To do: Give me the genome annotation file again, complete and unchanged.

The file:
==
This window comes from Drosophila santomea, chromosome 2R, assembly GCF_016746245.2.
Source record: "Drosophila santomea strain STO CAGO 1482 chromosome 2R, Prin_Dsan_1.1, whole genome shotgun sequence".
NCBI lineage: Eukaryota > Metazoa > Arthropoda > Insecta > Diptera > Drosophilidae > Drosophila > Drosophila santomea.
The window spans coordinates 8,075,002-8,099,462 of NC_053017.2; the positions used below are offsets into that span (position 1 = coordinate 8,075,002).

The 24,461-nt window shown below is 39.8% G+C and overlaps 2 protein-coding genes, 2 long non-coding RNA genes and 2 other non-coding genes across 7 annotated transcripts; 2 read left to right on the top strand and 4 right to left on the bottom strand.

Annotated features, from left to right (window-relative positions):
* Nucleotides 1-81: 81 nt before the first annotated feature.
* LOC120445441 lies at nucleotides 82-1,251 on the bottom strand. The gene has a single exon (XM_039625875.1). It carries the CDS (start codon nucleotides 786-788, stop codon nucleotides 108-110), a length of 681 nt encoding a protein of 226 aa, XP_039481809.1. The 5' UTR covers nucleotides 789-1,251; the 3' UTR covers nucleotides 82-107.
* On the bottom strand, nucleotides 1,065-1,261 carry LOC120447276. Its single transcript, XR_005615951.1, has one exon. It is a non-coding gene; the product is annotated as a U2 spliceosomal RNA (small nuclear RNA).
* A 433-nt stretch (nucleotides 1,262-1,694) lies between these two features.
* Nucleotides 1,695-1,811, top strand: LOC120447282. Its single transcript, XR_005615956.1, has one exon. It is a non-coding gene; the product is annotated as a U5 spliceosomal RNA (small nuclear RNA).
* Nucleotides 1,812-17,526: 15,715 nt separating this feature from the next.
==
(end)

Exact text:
This window comes from Drosophila santomea, chromosome 2R, assembly GCF_016746245.2.
Source record: "Drosophila santomea strain STO CAGO 1482 chromosome 2R, Prin_Dsan_1.1, whole genome shotgun sequence".
NCBI lineage: Eukaryota > Metazoa > Arthropoda > Insecta > Diptera > Drosophilidae > Drosophila > Drosophila santomea.
The window spans coordinates 8,075,002-8,099,462 of NC_053017.2; the positions used below are offsets into that span (position 1 = coordinate 8,075,002).

The 24,461-nt window shown below is 39.8% G+C and overlaps 2 protein-coding genes, 2 long non-coding RNA genes and 2 other non-coding genes across 7 annotated transcripts; 2 read left to right on the top strand and 4 right to left on the bottom strand.

Annotated features, from left to right (window-relative positions):
* Nucleotides 1-81: 81 nt before the first annotated feature.
* LOC120445441 lies at nucleotides 82-1,251 on the bottom strand. The gene has a single exon (XM_039625875.1). It carries the CDS (start codon nucleotides 786-788, stop codon nucleotides 108-110), a length of 681 nt encoding a protein of 226 aa, XP_039481809.1. The 5' UTR covers nucleotides 789-1,251; the 3' UTR covers nucleotides 82-107.
* On the bottom strand, nucleotides 1,065-1,261 carry LOC120447276. Its single transcript, XR_005615951.1, has one exon. It is a non-coding gene; the product is annotated as a U2 spliceosomal RNA (small nuclear RNA).
* A 433-nt stretch (nucleotides 1,262-1,694) lies between these two features.
* Nucleotides 1,695-1,811, top strand: LOC120447282. Its single transcript, XR_005615956.1, has one exon. It is a non-coding gene; the product is annotated as a U5 spliceosomal RNA (small nuclear RNA).
* Nucleotides 1,812-17,526: 15,715 nt separating this feature from the next.